Photography News 88 Newsletter

Big test

Big test

Canon EOS M50Mark II

PRICE: £589



The Canon EOS M50 Mark II is a gentle refresh of its popular predecessor with many identical features, including the sensor. What are the updates, are they worthwhile – and should you get your credit card out?

› Price Canon EOS M50 Mark II with 15-45mm f/3.5-6.3 IS STM lens £699, body with 18-150mm f/3.5-6.3 IS STM lens £949, body only £589 › Sensor 24.1-megapixel (6000x4000 pixels), Digic 8 image processor › Sensor format APS-C, 22.3x14.9mm CMOS with low pass filter and EOS integrated cleaning system › ISO range 100-25,600 expandable to 51,200. Auto ISO 100-25,600 › Shutter range 30sec-1/4000sec plus B, 1/200sec flash sync › Drivemodes Single frame, high-speed continuous (up to 10fps in one shot AF) › Metering system Evaluative metering (384 zones), partial, centre-weighted average and spot (2.9%). Partial/spot stills only › Exposuremodes PASM, picture styles (auto, standard, faithful, etc), creative assist (background blur, monochrome), creative filters (fisheye, toy camera, etc), scene intelligent auto, hybrid auto, SCN modes (smooth skin, food, handheld night, etc) › Exposure compensation +/-3EV in 0.3EV steps, AEB in three shots +/-2 EV in 0.3EV steps › Monitor 3in touchscreen LCD, 1.04m dots, vari-angle, shows 100% coverage › Viewfinder 0.39in OLED EVF with 2.36m dots. Dioptre correction › Focusing Dual Pixel CMOS AF system. Phase detect pixels built on to imaging sensor. Contrast detect used in 4K movie servo AF. › Focus points Max 3975 points. Max 143/99 AF points for face/tracking mode. Max 25 points in zone AF › Video MP4 type, 4K 3840x2160 (23.98/25fps), Full HD 1920x1080 (59.94/50/29.97/25/23.976fps). HD 1280x720 (119.9/100/59.94/50fps). Max duration 29mins 59sec. Max file size 4GB. › Connectivity High-speed micro USB, HDMI Type D, Bluetooth, Wi-Fi › Other key features Optical image stabilisation on compatible lenses. In-body image stabilisation in movie mode, built-in flash GN5 (ISO 100/m), records Raws and JPEGs simultaneously, accepts EF and EF-S lenses via EF-EOS M mount adapter › Storagemedia 1x SD, SDHC, SDXC › Battery life Approx 250 shots with viewfinder. 305 with live view, 95mins of 4K movie recording time › Dimensions (wxhxd) 116.3x88.1x58.7mm › Weight 387g body only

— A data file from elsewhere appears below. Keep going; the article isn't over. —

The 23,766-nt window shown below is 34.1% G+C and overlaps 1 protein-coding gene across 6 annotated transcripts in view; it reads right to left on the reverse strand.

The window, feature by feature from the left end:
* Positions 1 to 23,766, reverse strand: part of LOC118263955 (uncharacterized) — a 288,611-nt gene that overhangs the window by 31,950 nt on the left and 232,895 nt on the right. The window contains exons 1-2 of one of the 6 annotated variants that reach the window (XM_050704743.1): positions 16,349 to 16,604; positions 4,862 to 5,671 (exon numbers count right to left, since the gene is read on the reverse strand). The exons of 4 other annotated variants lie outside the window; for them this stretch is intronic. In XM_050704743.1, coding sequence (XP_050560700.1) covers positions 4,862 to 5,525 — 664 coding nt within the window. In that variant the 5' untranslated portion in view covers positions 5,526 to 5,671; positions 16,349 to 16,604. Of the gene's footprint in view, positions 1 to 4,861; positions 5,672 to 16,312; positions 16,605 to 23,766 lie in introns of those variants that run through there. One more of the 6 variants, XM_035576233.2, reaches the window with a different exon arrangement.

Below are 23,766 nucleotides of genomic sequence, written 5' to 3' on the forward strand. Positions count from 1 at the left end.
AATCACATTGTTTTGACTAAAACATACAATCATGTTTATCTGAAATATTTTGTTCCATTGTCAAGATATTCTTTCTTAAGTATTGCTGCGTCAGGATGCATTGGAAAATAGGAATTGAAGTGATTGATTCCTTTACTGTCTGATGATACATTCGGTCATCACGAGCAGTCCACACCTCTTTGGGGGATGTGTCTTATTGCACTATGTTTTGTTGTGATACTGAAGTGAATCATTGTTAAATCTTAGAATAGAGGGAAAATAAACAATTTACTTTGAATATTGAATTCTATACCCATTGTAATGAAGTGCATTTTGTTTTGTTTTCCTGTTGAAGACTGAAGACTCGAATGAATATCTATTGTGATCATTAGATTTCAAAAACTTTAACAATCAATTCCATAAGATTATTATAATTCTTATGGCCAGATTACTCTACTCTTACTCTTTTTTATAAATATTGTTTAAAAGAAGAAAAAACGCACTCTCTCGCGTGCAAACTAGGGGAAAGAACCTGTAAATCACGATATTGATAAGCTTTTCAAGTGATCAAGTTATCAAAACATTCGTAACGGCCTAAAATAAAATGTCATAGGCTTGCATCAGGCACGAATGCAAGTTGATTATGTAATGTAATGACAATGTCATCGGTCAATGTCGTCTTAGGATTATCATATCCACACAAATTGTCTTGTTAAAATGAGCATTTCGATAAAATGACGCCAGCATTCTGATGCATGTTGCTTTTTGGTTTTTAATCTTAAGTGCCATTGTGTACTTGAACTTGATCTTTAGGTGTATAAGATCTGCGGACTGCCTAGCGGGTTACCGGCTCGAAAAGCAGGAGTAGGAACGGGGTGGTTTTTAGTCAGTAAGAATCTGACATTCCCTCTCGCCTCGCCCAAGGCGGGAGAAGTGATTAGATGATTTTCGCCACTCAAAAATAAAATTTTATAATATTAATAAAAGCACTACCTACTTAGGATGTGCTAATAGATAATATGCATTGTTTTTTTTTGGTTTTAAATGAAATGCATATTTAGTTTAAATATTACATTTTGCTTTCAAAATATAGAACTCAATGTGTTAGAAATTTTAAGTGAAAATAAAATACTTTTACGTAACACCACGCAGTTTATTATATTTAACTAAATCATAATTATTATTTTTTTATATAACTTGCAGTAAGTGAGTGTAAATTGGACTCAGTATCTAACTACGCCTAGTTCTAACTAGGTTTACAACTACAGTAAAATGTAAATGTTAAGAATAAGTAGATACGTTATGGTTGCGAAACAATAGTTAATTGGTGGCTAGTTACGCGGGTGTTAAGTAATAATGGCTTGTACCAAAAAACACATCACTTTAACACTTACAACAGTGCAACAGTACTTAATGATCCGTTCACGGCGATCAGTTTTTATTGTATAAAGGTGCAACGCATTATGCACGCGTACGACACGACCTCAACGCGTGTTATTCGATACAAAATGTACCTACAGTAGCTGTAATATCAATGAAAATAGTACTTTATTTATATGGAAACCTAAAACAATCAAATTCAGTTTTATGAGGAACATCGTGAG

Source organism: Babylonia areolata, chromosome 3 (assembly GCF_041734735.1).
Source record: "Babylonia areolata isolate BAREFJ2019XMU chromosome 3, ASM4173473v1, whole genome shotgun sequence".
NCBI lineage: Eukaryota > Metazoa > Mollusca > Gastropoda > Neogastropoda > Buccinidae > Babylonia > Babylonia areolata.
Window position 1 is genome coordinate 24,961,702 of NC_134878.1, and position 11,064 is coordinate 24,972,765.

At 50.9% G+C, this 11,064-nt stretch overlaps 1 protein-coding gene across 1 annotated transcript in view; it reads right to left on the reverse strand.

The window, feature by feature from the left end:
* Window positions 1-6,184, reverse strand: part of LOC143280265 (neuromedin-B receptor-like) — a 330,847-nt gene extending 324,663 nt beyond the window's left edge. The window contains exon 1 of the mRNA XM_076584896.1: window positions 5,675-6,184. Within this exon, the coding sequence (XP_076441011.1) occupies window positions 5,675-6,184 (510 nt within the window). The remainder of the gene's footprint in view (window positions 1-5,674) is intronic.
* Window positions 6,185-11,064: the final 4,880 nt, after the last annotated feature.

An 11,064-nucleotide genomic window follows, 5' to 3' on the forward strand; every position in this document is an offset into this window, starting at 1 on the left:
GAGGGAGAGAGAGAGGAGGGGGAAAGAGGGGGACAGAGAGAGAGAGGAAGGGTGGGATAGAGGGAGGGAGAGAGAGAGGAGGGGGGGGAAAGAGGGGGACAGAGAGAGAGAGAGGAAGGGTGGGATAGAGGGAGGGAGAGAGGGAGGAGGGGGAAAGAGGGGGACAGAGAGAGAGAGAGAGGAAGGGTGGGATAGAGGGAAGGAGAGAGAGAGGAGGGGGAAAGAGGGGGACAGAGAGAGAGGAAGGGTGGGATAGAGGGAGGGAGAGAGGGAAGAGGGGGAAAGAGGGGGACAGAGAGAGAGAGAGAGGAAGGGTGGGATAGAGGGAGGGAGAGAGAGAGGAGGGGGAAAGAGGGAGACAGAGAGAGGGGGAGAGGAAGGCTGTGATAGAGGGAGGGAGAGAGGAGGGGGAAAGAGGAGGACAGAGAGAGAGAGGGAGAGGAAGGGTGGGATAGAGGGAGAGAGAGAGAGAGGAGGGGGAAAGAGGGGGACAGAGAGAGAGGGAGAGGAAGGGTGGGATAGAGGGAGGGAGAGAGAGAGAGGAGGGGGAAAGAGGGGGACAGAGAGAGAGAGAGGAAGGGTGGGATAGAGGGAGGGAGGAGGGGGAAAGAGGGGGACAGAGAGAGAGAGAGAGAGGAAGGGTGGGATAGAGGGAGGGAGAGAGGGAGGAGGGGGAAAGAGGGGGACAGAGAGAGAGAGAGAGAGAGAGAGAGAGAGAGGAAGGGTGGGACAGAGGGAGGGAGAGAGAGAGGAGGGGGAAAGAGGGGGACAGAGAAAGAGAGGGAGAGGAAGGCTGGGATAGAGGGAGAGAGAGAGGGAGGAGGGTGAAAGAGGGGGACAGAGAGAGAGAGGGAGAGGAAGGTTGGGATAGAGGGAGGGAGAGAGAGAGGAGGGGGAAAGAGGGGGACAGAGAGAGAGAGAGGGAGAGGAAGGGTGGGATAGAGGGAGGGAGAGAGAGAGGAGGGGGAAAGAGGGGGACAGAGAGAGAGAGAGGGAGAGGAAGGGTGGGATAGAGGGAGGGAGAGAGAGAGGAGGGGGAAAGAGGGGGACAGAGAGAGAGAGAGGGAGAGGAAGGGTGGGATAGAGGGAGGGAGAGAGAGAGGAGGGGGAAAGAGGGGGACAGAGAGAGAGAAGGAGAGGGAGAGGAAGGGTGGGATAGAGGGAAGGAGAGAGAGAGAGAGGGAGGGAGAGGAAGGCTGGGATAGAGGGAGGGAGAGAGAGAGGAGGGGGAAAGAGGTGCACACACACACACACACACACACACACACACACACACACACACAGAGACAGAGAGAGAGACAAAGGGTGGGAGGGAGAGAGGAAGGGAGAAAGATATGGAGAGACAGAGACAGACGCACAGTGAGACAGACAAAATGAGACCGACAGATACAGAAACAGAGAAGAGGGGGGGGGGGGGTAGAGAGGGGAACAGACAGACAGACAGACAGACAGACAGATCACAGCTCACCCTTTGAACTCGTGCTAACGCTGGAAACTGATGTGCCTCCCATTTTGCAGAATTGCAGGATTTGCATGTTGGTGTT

MODERN CAMERAS ARE so highly developed, new models don’t merit a new name – just the addition of Mark II or Mark III. That said, some feature really significant upgrades, proving enough for keen users to trade in their old model for the new one. Others have undergone more of a subtle makeover – and this is where the Canon EOS M50 Mark II sits. Placing the EOS M50 and M50 Mark II next to each other is like comparing two peas in a pod. Externally, the only difference is the printed name to one side of the viewfinder eyepiece, while internally, they boast the same sensor, processor, ISO range and

shutter. The update features tweaks to the autofocus system, improved networking skills, plus the ability to shoot vertical video – but that’s about it. The cynical photographers among us might wonder why these changes could not be achieved through a firmware update. While this keeps existing owners happy, it doesn’t necessarily sell cameras. The Canon EOS M50 Mark II is an entry-level, APS-C format mirrorless model aimed at the photographic newcomer and – in the age of Instagram, TikTok and YouTube – the content creator. Its sensor is a 24.1-megapixel CMOS working with

a Digic 8 processor. The three-inch monitor is touch-sensitive and can be set to face forwards. Naturally, the camera is blessed with good sets of shooting features for stills and video. In terms of the former, the EOS M50 Mark II shoots at 10fps in single shot AF. Like its predecessor, it uses the CR3 compressed Raw format for full-size files, typically around

25-35MB each. This compares with the 40-45MB files shot by the EOS M6. In video, there’s HD, Full HD and 4K – the latter resulting in a 1.7x crop. That’s significant – and a potential drawback. In addition, it employs contrast detect AF only, proving less effective than phase detect AF. Speaking of autofocus, this camera uses Dual Pixel AF for stills and


IMAGES Available in silver or black, there’s no denying that Canon has done well to pack a lot of features into a compact body, without making it look too daunting

Issue 88 | Photography News 29

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